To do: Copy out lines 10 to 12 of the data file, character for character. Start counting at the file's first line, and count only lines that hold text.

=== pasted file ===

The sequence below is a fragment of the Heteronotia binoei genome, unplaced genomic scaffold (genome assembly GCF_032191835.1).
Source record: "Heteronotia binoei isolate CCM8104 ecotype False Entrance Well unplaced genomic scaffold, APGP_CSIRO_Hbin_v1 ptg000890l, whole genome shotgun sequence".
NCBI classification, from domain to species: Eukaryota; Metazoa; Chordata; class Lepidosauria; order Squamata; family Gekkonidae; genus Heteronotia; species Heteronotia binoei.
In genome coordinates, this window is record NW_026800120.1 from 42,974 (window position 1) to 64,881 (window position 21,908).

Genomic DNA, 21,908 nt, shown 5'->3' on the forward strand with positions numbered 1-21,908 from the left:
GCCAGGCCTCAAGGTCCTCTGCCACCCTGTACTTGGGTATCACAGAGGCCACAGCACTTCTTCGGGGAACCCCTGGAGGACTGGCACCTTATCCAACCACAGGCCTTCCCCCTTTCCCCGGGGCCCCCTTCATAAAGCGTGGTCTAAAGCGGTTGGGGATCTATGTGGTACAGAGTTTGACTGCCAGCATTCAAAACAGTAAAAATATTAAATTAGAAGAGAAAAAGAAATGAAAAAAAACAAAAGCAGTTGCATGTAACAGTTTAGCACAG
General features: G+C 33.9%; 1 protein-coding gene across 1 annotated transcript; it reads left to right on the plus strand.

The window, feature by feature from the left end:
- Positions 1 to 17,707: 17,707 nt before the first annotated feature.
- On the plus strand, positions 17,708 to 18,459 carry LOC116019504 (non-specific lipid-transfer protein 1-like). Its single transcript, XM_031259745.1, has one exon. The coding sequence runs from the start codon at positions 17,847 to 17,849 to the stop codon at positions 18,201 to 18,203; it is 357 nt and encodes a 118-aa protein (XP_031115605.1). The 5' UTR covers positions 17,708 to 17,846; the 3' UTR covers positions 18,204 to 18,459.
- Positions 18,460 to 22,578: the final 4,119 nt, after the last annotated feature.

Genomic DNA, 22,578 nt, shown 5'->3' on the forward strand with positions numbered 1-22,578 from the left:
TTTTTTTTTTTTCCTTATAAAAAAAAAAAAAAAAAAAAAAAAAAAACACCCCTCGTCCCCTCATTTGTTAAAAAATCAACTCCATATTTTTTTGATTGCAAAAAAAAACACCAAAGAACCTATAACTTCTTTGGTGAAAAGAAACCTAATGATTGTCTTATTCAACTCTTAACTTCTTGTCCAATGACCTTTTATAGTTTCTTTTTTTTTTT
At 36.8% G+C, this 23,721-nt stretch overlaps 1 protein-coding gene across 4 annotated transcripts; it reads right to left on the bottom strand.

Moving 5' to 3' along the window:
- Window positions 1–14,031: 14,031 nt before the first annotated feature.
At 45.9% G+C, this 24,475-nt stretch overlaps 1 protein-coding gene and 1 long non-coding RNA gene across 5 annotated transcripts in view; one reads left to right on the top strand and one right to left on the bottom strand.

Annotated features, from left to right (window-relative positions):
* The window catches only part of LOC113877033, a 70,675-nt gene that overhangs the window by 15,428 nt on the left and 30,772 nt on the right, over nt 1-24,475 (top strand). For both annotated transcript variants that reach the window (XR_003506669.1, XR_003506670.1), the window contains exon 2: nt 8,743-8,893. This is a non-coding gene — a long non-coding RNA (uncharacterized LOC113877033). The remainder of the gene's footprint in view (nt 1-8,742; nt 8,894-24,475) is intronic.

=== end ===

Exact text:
- On the plus strand, positions 17,708 to 18,459 carry LOC116019504 (non-specific lipid-transfer protein 1-like). Its single transcript, XM_031259745.1, has one exon. The coding sequence runs from the start codon at positions 17,847 to 17,849 to the stop codon at positions 18,201 to 18,203; it is 357 nt and encodes a 118-aa protein (XP_031115605.1). The 5' UTR covers positions 17,708 to 17,846; the 3' UTR covers positions 18,204 to 18,459.
- Positions 18,460 to 22,578: the final 4,119 nt, after the last annotated feature.

Genomic DNA, 22,578 nt, shown 5'->3' on the forward strand with positions numbered 1-22,578 from the left: